When educational TV lies
The fact that the vast majority of “reality” TV shows feature very little that could be considered “real” shouldn’t come as much of a revelation to viewers. Faking reality is a full-time business in Hollywood. But the networks seem to be taking it to another level these days. Take, for example, MTV’s recent airing of the “alternate ending” for crazy-popular 2006-2010 reality show “The Hills.” How exactly could a show that ostensibly documented the day-to-day lives of fabulous yet boring West Coasters have an “alternate” ending. Answer: It was a (badly) scripted soap opera that exaggerated, recreated and flat-out fabricated nearly everything about its stars’ lives. And producers shot three or four different endings.
Not that MTV is exactly a bastion of reportorial integrity. But when networks like Discovery or History or TLC (once known as The Learning Channel and founded by the Department of Health, Education and Welfare and NASA!) start indulging in patently false programming, it gives one pause. Earlier this month Discovery Channel ran afoul of science lovers for kicking off its annual Shark Week with a completely fake documentary about the discovery of a still-living, prehistoric shark. Megalodon: The Monster Shark Lives was a spin-off of Animal Planet’s incredibly successful 2012 “docufiction” Mermaids: The Body Found. Network executives defended the decision saying, “though certain events and characters in this film have been dramatized, sightings of [the giant sea creature] continue to this day. Megalodon was a real shark. Legends of giant sharks persist all over the world. There is still a debate about what they might be.” The “we faked it, but it could be real” defense gets worse when you realize Discovery Channel ran a poll after the airing and found upwards of 70 percent of its viewers now believe that living Megalodon sharks (extinct for at least 1.5 million years) are a scientific fact. I’d hate to see how many people think sharknadoes are real now.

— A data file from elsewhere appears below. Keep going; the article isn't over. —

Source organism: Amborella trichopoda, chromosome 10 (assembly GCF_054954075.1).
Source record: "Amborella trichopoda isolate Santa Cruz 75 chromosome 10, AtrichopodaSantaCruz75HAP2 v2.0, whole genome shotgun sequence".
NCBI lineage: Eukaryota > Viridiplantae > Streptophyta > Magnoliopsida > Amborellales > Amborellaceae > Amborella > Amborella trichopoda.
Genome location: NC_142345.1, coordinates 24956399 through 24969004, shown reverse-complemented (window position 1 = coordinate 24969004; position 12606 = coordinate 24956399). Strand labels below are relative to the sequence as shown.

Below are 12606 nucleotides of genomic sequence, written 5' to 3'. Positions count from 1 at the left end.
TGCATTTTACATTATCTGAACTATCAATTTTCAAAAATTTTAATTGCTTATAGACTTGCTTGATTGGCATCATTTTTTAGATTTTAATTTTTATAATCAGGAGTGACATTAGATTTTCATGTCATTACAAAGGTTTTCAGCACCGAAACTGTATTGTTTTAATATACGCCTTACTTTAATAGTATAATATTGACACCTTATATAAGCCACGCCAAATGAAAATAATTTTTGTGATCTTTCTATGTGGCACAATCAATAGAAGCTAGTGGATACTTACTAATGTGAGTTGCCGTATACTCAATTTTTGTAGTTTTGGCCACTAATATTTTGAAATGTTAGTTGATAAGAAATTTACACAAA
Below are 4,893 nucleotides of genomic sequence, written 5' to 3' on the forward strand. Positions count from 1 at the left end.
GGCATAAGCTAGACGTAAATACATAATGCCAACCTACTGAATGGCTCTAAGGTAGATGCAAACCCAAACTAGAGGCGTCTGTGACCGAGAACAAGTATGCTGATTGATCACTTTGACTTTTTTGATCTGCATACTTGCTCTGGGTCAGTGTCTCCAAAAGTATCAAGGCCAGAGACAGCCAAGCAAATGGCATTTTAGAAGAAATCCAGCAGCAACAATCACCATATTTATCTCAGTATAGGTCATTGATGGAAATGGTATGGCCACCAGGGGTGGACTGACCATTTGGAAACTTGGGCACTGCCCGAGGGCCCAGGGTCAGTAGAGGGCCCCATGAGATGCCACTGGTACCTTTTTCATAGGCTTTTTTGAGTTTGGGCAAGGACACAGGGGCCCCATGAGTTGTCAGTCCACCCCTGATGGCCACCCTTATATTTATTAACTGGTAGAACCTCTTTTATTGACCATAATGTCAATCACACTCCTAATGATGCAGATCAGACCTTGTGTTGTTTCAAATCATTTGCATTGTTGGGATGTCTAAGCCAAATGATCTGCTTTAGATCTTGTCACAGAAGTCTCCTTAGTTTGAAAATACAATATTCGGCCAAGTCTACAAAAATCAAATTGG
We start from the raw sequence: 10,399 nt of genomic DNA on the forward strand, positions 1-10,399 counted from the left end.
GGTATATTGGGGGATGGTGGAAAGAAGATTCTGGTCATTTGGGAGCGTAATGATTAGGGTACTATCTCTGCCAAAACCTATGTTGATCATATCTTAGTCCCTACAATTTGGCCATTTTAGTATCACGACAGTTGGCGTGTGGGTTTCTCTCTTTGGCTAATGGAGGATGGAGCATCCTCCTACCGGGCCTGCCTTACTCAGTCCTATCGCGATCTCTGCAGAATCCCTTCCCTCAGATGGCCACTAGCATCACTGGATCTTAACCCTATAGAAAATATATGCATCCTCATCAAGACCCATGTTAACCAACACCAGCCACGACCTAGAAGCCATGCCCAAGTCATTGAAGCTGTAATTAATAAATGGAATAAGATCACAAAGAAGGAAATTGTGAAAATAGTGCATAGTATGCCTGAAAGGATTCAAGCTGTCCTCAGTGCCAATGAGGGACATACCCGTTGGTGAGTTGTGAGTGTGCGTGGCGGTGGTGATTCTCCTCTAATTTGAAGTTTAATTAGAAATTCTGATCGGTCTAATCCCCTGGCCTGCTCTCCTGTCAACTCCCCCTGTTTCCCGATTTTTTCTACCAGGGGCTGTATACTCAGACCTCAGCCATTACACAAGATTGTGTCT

No viewer is harmed (permanently, anyway) by a show like TLC’s “Here Comes Honey Boo Boo.” If Alana Thompson and her family exaggerate their redneck tendencies and engage in atypical activities suggested by show producers, so what? The show doesn’t pretend to be a serious documentary examination of rural Americans. A more dangerous game of subterfuge comes from shows that purport to have educational content. Discovery Channel’s “Amish Mafia,” for example, presents a portrait of a religious subsect with which few people have had direct contact. This is the kind of show that can really shape people’s opinions about a group. And yet it’s entirely fictional. Is there such a thing as the Amish Mafia? The opening credits to the show seem to indicate no. “The Amish Church denies the existence of the Amish Mafia,” the credits demur. “Recreations are based on eyewitness accounts, testimonials and the legend of the Amish Mafia.” In other words: We made all this crap up. Detractors have pointed out the show’s “star” Lebanon Levi is actually Levi Stoltzfus, a volunteer fireman from Lebanon, Penn., whose criminal record is decidedly non-Mafia-like (public drunkenness, disorderly conduct and a DUI). Also, he’s probably not Amish.
Artificiality is the new reality. We expect no less from the likes of outrageous Hollywood fabrications like the Kardashians and the “Real Housewives of Orange County.” But when educational programing fakes us out, the idiot box really earns its name.
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